Well, unlike all the commentators here, I’m the husband who will need to convince my lovely wife that we should AND can do a makeover on our heavily, heavily oak-dominant 22 year old home (that we’ve had for just under 2 years). Oak trim is everywhere — every wall, every door, every window as well as all the bannisters, the kitchen, the family room wall around the fireplace, and even all the built-ins in my home office (I’m a university professor but the old-style oak is even too much for me). All this trim is matched by the hardwood floor finish, which I detest, only because I’ve always preferred a nice walnut-stained floor offset by a nice light neutral paint on the walls. Wish I could show you the whole enchilada of what needs to be done here, and you could recommend which step to take first. We have a 4 year old, so I need to be conscious of time and safety, etc. I’m wondering if the floors should be done first (thankfully, just the first floor as the stairs and 2nd floor are both carpeted)? However, the oak everywhere else would look much more out of place that if we did the reverse (leave the floors for last), which is more likely given that all of these jobs will take probably 2-3 summers. I’m also thinking that tackling my office might be a first step, if only because if I screw it up, it won’t be as noticeable as anywhere else in the house (I can just shut the door!). Any thoughts? In the end, the kitchen will be the big job — and I’ve read your other article on the kitchen job, which is how I’m steeling myself to share the idea(s) with my spouse. Thanks for all the details you’ve provided. If you were close, I’d bribe you with some pinot grigio (also my fave and definitely the best) to get you to give my wife a pep talk! Seriously — great website and great advice, thanks!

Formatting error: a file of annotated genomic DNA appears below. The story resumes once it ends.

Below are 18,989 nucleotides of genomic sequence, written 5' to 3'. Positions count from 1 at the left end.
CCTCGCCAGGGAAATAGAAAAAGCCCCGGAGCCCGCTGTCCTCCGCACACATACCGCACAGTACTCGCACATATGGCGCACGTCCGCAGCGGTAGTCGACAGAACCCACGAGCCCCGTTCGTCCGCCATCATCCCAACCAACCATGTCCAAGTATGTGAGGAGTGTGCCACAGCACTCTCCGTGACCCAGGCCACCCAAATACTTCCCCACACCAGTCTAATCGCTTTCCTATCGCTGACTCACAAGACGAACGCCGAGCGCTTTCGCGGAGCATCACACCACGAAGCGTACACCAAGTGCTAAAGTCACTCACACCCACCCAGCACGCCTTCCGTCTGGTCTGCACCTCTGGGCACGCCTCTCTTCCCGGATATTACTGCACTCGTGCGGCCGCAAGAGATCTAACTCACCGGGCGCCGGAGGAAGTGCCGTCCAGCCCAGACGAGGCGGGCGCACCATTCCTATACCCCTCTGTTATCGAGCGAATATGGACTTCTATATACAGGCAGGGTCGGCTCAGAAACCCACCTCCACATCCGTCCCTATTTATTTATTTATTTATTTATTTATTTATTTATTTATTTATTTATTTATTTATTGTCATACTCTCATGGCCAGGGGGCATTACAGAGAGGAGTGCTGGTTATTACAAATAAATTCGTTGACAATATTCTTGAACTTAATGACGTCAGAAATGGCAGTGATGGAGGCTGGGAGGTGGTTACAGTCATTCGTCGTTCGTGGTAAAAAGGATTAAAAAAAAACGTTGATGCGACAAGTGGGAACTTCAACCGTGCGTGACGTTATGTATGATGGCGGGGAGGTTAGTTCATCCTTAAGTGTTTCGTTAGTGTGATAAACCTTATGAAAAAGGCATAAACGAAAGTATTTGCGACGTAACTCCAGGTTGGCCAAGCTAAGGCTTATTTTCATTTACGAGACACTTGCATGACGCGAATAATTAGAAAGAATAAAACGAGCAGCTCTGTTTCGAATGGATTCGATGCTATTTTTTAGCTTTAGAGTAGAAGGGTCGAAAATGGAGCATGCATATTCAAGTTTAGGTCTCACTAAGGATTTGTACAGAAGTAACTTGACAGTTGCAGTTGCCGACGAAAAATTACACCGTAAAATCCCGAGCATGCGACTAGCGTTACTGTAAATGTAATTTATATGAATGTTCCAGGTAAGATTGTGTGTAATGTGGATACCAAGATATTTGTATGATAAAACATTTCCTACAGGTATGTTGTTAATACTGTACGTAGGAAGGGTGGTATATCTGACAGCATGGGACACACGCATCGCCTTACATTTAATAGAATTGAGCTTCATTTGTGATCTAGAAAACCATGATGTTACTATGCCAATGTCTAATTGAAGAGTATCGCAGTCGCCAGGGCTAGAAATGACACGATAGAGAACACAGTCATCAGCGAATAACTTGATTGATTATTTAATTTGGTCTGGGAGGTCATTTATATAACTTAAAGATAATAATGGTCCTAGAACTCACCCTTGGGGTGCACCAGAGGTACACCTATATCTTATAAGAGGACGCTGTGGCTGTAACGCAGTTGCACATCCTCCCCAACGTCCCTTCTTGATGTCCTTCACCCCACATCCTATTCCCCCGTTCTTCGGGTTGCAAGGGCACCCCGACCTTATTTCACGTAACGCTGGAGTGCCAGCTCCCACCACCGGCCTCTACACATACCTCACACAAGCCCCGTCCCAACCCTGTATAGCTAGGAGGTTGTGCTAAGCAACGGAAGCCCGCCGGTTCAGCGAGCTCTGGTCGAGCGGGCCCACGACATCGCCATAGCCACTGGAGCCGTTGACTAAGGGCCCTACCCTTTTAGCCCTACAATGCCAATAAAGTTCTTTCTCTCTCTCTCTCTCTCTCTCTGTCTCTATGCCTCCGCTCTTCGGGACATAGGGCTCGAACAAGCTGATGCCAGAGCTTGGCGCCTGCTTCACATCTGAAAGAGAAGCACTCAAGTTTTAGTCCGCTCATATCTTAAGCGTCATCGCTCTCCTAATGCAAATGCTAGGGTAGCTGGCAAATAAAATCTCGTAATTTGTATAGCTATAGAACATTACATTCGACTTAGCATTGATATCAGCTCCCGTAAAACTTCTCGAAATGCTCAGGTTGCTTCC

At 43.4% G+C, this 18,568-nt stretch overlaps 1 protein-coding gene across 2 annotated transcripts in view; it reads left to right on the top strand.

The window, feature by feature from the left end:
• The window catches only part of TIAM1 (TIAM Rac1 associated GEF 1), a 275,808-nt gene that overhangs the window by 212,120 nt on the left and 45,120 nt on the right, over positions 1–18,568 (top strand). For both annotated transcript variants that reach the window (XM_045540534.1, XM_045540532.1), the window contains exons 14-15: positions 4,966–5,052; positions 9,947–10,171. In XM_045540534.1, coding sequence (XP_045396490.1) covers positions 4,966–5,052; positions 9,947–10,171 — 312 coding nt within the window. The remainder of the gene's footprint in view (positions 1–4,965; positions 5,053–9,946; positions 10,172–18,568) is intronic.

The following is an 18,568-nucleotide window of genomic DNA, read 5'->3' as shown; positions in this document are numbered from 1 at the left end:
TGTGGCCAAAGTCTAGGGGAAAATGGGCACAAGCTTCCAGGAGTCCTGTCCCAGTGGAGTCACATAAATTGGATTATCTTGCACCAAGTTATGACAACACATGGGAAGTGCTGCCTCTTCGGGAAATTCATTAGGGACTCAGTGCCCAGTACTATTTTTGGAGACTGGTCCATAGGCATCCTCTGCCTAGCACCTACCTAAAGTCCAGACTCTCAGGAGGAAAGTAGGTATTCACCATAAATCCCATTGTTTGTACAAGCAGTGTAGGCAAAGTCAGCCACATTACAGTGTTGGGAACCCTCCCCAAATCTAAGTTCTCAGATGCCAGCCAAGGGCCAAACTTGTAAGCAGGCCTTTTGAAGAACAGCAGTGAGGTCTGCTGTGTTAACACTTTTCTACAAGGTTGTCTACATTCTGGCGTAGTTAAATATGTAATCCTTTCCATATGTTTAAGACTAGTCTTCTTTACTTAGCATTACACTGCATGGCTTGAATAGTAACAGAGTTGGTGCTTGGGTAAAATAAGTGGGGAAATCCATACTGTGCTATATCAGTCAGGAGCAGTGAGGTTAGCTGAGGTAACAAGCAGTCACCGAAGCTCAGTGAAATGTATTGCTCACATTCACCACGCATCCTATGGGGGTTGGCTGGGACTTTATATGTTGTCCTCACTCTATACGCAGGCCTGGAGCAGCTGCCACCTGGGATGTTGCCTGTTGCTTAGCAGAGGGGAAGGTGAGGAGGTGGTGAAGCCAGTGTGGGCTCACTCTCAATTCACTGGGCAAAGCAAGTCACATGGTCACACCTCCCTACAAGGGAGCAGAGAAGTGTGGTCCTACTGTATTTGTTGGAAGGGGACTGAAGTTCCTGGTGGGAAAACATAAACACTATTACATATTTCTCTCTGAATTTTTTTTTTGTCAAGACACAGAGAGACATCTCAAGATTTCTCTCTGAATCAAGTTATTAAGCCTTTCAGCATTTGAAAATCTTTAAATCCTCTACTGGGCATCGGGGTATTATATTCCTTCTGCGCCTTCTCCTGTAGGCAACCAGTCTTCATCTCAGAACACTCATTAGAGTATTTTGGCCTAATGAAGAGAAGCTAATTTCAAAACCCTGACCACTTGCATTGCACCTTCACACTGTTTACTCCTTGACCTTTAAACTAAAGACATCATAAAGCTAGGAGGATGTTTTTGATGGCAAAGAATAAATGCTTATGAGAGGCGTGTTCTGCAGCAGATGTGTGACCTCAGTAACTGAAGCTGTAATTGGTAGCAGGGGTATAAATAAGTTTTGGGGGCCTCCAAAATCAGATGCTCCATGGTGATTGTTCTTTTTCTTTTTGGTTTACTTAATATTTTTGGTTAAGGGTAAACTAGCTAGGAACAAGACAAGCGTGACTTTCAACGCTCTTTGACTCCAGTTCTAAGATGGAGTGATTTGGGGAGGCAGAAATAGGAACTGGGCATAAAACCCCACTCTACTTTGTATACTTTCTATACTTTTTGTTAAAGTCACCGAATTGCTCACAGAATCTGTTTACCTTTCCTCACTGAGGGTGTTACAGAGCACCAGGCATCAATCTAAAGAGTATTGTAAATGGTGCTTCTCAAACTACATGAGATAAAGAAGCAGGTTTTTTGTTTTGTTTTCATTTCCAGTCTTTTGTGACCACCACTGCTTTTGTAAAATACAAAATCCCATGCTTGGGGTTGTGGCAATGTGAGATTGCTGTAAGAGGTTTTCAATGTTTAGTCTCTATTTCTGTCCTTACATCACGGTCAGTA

Oh my goodness, you’re swimming in quite the sea of oak! LOL! Yes, you are going to be busy for quite some time, but making a game plan is the first step! Based on all the oak you identified, I’d normally agree with you and say start with the floors, but you may want to start with all the trim. Painting trim is relatively simple in the grand scheme of things. Once you complete that, all the rooms will almost instantly look much more up to date and it won’t clash with the floors as-is. (assuming you’re painting the trim a neutral color) Next, I’d tackle your office built-ins. Get familiar with the process before you launch in to the very life disturbing kitchen cabinet painting. I’d probably leave the floors and banister (for matching reasons) until the end, because you may find eliminating all the other oak makes the floors more tolerable. The real issue here is that having your floors refinished is a major project. All furniture needs to be moved and covered, everything gets terribly dusty (I had to swiffer my walls!), you can’t walk on it for quite a few days, and the smell is incredibly powerful. You’ll need to go away for a week while the floors are being done, especially with a little one. We had ours done before we moved in, which was ideal. Good luck with all the projects… and convincing your wife! (Does she take Pinot Grigio bribes? Ha!) I know it seems daunting, but you’ll feel like you’re making strides out of the 90’s with each oak-limination project!